This week I have received some exciting news. No, I didn’t win the lottery, if that’s what you’re thinking. Or discovered a cure for cancer. I received a letter from a certain university which more or less confirmed my research placement for the summer of 2k17. However it’s is on the condition that I am accepted through the Nuffield summer placement. Without exaggeration, I opened the acceptance email and I gave myself a high five (sad, I know).
The short email was formal of course but I would like to summarise it to a brief ‘you go girl!’. This was I had waited for, my chance to discover a side of medical research, which is fundamental to medical discoveries. I will be undertaking a 4-6 week journey through the world of research based around infection, immune system and inflammation, so I decided it was appropriate to write this post surrounding this matter. So without further ado, let’s get started.
Perhaps I should explain myself before I dive into the topic, world war plastic surgery. It seems like the least appropriate topic but bear with me here. I was casually scrolling online on the web, as one does on most days and I came across a documentary which blew my mind (no war pun intended here), one of the lasting names Harold Gilles. A New Zealander otolaryngologist, (treats the head and neck regions) who revolutionised the modern industry of plastic surgery. For back in the days of war, being killed was not the worst thing for soldiers, no it was having to live with permanent disfigurement. Like a bad tattoo, it reminded them of the horror they had been though, however it like a tattoo it was not their choice. The reality of war was not merely the 6 figure death tolls or demolished countries, it was those who were left unrecognisable.
Facial reconstruction surgery was risky, it was in the early stages of development and with very little resources Gilles did the impossible. The surgeries relied on moving unharmed parts of the body, to the wounded parts. Second Lieutenant Henry Ralph Lumley was once of the most extreme cases by Gilles. Lumley had been severely burnt as a First World War pilot, so much so that I have not included the details. Like the thousands of wounded admitted to Sidcup in Greater London, his was sadly, a tragedy.
Fuelled by previous attempts from grafting tissue by William Vicarage, Gilles embarked on his journey to save Lumley’s existent face, more importantly his life which was balancing on the verge of fatal infections. His plan was to carve out a skin mask from Lumley’s chest which can flipped up to reconnect with his exposed face. Now Gilles was in the process of experimentation, as with all new fields but he had mastered the art of minimising infection, which was vital when no safe readily available antibiotics was around. Whilst transferring parts of the patients’ body such as skin, the living tissue had to be in a constant blood supply, which was very difficult to do if you wished to remove it. Without the outer protection of out largest organ, the water and infection proof skin, microbes and pathogens plagues the body’s immune system and thus was born tubed pedicles. So how does one get around the implications of removing skin and the benefit of leaving it intact? Half removed it, no seriously, that is what a tubed pedicle is. A piece of tissue still attached to the body in a small area and rolled up so that the expose surface area is only the outer layer of skin. This piece was largely free from infection and could be moved across the length of the body. However Gilles’ task was too ambiguous and the grafting of the large section of skin from the chest, whilst being ill, resulted in Lumley’s heart failure and death. No doubt, Gilles had gained much expertise from his mistakes, from then on, he took less dramatic measures, decreasing the size of skin drafts.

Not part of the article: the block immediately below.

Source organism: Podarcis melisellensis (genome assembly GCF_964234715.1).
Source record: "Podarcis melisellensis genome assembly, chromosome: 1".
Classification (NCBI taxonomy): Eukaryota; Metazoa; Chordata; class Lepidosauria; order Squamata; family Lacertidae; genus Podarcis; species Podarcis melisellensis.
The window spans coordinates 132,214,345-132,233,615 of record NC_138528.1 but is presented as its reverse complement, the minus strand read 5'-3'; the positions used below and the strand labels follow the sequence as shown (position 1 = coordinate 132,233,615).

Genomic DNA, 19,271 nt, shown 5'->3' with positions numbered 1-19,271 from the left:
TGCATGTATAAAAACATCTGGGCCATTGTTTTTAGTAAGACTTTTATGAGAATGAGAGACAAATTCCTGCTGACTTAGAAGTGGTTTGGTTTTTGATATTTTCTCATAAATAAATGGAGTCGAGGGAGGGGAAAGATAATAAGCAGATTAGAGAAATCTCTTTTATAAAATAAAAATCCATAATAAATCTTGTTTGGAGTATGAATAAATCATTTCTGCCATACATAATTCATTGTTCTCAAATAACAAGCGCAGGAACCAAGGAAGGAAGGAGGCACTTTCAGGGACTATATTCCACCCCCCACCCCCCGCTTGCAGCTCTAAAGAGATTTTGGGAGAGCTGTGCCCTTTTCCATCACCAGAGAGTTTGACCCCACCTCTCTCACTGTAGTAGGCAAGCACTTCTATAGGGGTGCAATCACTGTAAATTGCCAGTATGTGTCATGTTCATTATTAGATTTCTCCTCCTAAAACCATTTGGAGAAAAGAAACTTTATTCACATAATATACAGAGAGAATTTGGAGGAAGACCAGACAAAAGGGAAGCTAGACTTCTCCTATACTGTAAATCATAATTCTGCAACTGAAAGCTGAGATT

On a lighter note, perhaps the most successful of Gilles’ patients was Lieutenant William Spreckley. Like Lumley, he suffered from facial injury. Gilles had learnt about the ‘forehead flap’ which he applied to Spreckley. A piece of cartilage from the rib was taken and ‘grown’ under Spreckley’s forehead which was close to his disfigured nose. This acted as the foundations for his new nose as he had lost his previous nose cartilage. A tuned pedicle was then used to reconstruct the surface of the nose. After three years of work, Spreckley was discharged in October 1920, only 36.
In many of Gillies’ works, he proved perfectionist, he wasn’t aiming for solely functionality of the face but as close to ‘normal’ as he can do. Despite the sufferings of the patients, local residents were often scared at the sight of Gilles’ patients. Therefore though he was not a qualified psychiatrist, he did his best for the mental health of his patients. Mirrors were removed from the hospital which would have disheartening to see themselves in the recovery state. The surgeries only really gave a chance for war veterans to regain what they had lost, it was mostly up to themselves to discover their personalities again. They had to face the harsh realities of human nature, amputees were regarded as war heroes than those who had gone through painstaking years of surgery even after the war. For them the war had never been over, it was a civil conflict with themselves and society.
To, me the history of plastic surgery as we know it only add to the appreciation of the works done by Gilles and also Sir Archibald Hector McIndoe, a fellow plastic surgeon from New Zealand. It makes me rethink the perfectionists we have become today. We desire dangerous cosmetic procedures to add the icing on the cake for our unwounded faces.
Author – Jiangmin Hou
Jiangmin is a 5th year high school student currently studying five STEM subjects at Scottish Higher level-Mathematics, Physics, Biology, Computer Science and Chemistry. She is interested in pursuing a degree in Medicine after completion of Secondary Education.